MORRA AARONS-MELE: Do you agree?

ELLEN HENDRIKSON: It’s well, it’s what, whether it’s external or internal, whether you get the actual-


ELLEN HENDRIKSON: -you get the love, or you get the respect, or you get the professional advancement, I think yes, absolutely. You can ride that wave and be like, “Okay, that’s why I did this.” And there’s also, I’m sure it existed for you, this little voice inside you was like, “Oh, I did it.”

MORRA AARONS-MELE: I could do it.

ELLEN HENDRIKSON: I pulled it off.


ELLEN HENDRIKSON: That was amazing. And so, there’s this satisfaction as well. And this growing confidence that makes it worth it. So, for instance, we, we often feel like we have to feel like doing something before we do it.

MORRA AARONS-MELE: Feel like going to the gym.

ELLEN HENDRIKSON: Yeah. We have to feel like we really want to do this workout before we do the workout. We have to feel like we are inspired before we sit down and work on our great American novel. And in fact, what really happens that we need to reverse those things. We can lace up our shoes and go to the gym and say I’m just going to be here for 10 minutes. And then, once we get started, often the momentum takes over, and our motivation and our mood catch up, and there we go. “Okay. Well, now that I’m here, I might as well stay for the rest of this class.”

MORRA AARONS-MELE: But how does that translate into a leadership situation where, I mean, I don’t think anyone ever says, I’m ready to be a leader today.


MORRA AARONS-MELE: I’m going to be a leader, but you have to run a staff meeting.


MORRA AARONS-MELE: You are terrified at triggers, every little bit of social anxiety. What do you do? How do you get prepared?

ELLEN HENDRIKSON: Fake it till you make it right? So, okay, well, I don’t want to be glib about it. So, part of it is “fake it till you make it,” so to know that you don’t have to feel confident before you do something.

MORRA AARONS-MELE: And is preparation key to that?

ELLEN HENDRIKSON: I think there’s two mechanisms working here. So, I think one is, we often feel like we have to feel confident. We have to be ready before we can go in and give that presentation. And I think the point at which that becomes counterproductive is where we are preparing. Or over-preparing only to tamp down our anxiety. It’s the equivalent of those spinning wheels in the mud. Right? So, I think there’s two things. One is yes, absolutely prep until it feels right, until you feel “ready,” but you don’t have to not be anxious.

You can still pull out a stellar performance with some anxiety. Those two things are not mutually exclusive.

MORRA AARONS-MELE: But I want to talk about shame.


MORRA AARONS-MELE: And the reveal because in my experience, shame is at the root-


MORRA AARONS-MELE: -of so much anxiety.

ELLEN HENDRIKSON: Shame is, “Something is wrong with me.” Guilt is, “I did something bad.” Shame is, “I am something bad.”

MORRA AARONS-MELE: So, I think many of us out here will have experiences at work where we did mess up.

ELLEN HENDRIKSON: Of course, because we are human.

MORRA AARONS-MELE: You walk into the staff meeting, and it’s a disaster. And guess what? Some people do think you’re not ready.

ELLEN HENDRIKSON: Yeah, and people do judge you.

MORRA AARONS-MELE: That’s right. I mean, I will never forget. In one of my first leadership roles, I was woefully underprepared. I had the technical knowhow. I had none of the management or life experience. And literally, I was so I was ashamed because people told me or told my boss, “She’s not up to the job. Why did you give her the job?” And he told me. Okay, so how do you recover from that when the reveal is … people don’t think you’re worth it. You aren’t ready. You shouldn’t be there. You are bad.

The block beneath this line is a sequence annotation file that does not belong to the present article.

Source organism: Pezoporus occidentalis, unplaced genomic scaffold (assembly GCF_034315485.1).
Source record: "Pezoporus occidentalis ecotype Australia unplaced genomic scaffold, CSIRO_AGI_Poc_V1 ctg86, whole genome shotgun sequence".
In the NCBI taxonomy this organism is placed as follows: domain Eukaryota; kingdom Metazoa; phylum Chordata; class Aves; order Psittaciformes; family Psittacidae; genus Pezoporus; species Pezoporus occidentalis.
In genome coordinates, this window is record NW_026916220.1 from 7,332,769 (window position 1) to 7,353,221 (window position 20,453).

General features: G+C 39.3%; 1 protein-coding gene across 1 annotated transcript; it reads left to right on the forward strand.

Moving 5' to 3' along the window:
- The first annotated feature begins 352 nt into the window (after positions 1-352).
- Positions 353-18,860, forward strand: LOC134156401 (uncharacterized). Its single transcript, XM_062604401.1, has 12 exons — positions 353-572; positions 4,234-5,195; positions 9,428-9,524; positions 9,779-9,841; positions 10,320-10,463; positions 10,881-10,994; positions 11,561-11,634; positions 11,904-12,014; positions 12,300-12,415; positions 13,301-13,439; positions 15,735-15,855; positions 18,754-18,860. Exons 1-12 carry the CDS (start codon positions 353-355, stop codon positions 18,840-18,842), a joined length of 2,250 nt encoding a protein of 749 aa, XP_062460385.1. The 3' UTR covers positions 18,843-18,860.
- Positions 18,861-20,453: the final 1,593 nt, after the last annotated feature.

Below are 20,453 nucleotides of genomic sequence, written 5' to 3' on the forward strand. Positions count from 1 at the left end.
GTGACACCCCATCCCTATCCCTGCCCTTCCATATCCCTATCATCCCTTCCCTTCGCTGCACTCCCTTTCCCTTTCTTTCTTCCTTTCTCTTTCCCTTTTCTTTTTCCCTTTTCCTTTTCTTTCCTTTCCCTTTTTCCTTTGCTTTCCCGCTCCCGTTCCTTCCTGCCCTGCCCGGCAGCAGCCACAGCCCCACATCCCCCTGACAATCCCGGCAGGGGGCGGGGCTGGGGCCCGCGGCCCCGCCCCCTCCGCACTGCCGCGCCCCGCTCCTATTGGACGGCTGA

ELLEN HENDRIKSON: So clearly you recovered.

MORRA AARONS-MELE: I had to take several years.

ELLEN HENDRIKSON: Sure, sure. One, one way you can look at that is, and yes, it hurts, I want to validate that that is painful. And at the same time, you can look for the opportunity in that and examine where you have room to grow. What do you need to work on?

MORRA AARONS-MELE: But if you don’t have inherent confidence, this is where I struggle because I believe in the methodology of “do it and the confidence may follow.” But I think also what can be really hard, especially if you’re younger in your career, if you are the only in a room, which we’ll talk about in another episode, “I am the only African American,” “I’m the only woman,” I’m the only “whatever”, and you get hit with the shame bomb, where do you get the reserves from to brush yourself off and do it again? That’s a big question.

ELLEN HENDRIKSON: That is a big question.

MORRA AARONS-MELE: And listeners, I’d love to hear your stories.

ELLEN HENDRIKSON: So, I can guarantee that you are not the first or only person in that room to have bombed. And that this is where connection to other people, connection to your coworkers, can come in. You can, after that meeting, search out your work friends perhaps together and perhaps one at a time and talk about that. And I guarantee you, you’re going to get stories that are extremely validating and extremely normalizing that are like, “Oh my gosh, that happened to me last year. And this is what I did,” or, “Oh, with this particular project team, what you can do next time is XYZ.” And so, you can get this, the combination of validation and normalization, and support and strategy from just talking with the people who are in the same boat as you or the people above you who have been in the same boat.

MORRA AARONS-MELE: Absolutely. And I’m quite often poo-pooing mentorship because I just think it’s overblown. But I think that a situation like this is a situation where someone in a mentorship role can really step in and say, “It’s okay. The world will not end,” and give you some perspective. I also will say that 15 years on from some of the most powerful shaming in my career, I still think that I overcompensate.